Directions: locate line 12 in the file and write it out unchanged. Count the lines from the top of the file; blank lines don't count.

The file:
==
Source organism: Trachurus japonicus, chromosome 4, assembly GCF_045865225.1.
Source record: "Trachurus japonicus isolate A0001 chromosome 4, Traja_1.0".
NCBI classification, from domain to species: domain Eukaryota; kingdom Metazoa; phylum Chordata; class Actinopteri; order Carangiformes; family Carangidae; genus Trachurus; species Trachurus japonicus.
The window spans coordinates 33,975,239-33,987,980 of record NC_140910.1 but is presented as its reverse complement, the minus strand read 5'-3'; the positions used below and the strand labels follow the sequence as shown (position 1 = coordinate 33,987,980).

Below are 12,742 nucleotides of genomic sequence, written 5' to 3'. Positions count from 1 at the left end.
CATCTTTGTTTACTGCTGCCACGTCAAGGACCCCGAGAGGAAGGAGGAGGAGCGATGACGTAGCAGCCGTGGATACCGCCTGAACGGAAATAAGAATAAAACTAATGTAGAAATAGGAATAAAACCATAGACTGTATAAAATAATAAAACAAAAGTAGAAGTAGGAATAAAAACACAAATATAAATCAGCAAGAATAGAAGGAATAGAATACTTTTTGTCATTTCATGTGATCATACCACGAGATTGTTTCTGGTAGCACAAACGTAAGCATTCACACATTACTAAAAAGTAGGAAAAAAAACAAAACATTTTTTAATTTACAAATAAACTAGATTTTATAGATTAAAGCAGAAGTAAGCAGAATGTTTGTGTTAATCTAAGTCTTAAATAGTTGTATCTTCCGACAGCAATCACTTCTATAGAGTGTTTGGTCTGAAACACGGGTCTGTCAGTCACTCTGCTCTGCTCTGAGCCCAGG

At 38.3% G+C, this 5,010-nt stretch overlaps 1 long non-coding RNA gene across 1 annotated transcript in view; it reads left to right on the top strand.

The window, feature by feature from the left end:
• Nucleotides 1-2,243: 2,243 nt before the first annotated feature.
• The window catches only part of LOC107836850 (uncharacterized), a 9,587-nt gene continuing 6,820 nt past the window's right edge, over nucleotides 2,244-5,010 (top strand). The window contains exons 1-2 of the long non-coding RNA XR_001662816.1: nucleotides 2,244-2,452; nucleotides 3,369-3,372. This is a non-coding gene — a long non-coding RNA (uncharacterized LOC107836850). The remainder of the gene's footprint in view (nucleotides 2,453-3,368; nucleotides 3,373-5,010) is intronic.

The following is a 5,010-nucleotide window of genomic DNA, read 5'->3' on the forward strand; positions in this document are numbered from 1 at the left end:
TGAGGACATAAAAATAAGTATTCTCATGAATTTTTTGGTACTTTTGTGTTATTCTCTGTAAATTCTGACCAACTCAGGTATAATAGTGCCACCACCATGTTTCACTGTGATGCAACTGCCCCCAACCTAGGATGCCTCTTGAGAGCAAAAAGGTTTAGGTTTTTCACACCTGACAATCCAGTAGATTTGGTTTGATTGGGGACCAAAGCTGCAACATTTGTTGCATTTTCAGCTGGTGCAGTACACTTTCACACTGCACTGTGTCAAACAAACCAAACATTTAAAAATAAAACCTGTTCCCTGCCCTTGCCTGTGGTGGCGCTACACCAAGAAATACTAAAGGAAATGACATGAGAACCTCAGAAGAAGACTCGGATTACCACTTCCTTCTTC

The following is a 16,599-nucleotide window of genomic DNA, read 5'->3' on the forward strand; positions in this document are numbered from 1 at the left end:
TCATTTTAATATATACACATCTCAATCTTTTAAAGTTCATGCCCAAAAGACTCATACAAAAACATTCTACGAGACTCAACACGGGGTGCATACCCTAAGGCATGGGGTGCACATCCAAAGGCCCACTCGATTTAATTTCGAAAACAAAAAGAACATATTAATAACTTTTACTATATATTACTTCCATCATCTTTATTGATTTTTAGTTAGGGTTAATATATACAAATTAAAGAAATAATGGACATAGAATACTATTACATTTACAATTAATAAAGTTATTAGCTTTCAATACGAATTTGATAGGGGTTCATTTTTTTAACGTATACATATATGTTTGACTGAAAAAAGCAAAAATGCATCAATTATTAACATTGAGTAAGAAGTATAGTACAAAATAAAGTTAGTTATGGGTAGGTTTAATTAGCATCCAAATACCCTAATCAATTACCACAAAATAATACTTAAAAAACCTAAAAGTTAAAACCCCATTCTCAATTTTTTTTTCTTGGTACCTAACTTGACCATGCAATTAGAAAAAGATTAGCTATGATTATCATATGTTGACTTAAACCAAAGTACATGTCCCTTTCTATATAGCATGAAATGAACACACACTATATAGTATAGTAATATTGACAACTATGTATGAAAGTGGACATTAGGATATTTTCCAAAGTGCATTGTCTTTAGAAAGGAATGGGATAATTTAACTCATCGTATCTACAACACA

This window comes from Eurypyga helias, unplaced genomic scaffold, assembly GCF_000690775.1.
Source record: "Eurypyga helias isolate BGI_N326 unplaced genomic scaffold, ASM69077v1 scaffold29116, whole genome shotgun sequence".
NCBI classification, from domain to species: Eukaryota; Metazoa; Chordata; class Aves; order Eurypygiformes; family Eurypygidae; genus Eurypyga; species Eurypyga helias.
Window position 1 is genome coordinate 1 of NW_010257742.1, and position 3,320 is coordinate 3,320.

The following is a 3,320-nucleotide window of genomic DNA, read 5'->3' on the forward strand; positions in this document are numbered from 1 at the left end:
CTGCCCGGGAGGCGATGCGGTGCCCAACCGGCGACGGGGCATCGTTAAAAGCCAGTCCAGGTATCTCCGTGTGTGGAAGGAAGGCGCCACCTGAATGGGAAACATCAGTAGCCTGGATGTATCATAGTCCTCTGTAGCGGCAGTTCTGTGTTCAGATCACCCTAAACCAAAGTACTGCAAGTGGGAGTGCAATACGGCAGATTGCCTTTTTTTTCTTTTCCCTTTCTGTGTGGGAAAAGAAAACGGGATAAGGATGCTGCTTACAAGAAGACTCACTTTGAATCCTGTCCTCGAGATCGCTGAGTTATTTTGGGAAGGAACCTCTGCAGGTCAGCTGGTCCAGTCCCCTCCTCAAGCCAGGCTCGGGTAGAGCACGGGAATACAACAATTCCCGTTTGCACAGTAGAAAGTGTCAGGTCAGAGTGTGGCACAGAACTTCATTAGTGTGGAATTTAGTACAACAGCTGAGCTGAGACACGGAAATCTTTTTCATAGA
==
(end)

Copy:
TGAGGACATAAAAATAAGTATTCTCATGAATTTTTTGGTACTTTTGTGTTATTCTCTGTAAATTCTGACCAACTCAGGTATAATAGTGCCACCACCATGTTTCACTGTGATGCAACTGCCCCCAACCTAGGATGCCTCTTGAGAGCAAAAAGGTTTAGGTTTTTCACACCTGACAATCCAGTAGATTTGGTTTGATTGGGGACCAAAGCTGCAACATTTGTTGCATTTTCAGCTGGTGCAGTACACTTTCACACTGCACTGTGTCAAACAAACCAAACATTTAAAAATAAAACCTGTTCCCTGCCCTTGCCTGTGGTGGCGCTACACCAAGAAATACTAAAGGAAATGACATGAGAACCTCAGAAGAAGACTCGGATTACCACTTCCTTCTTC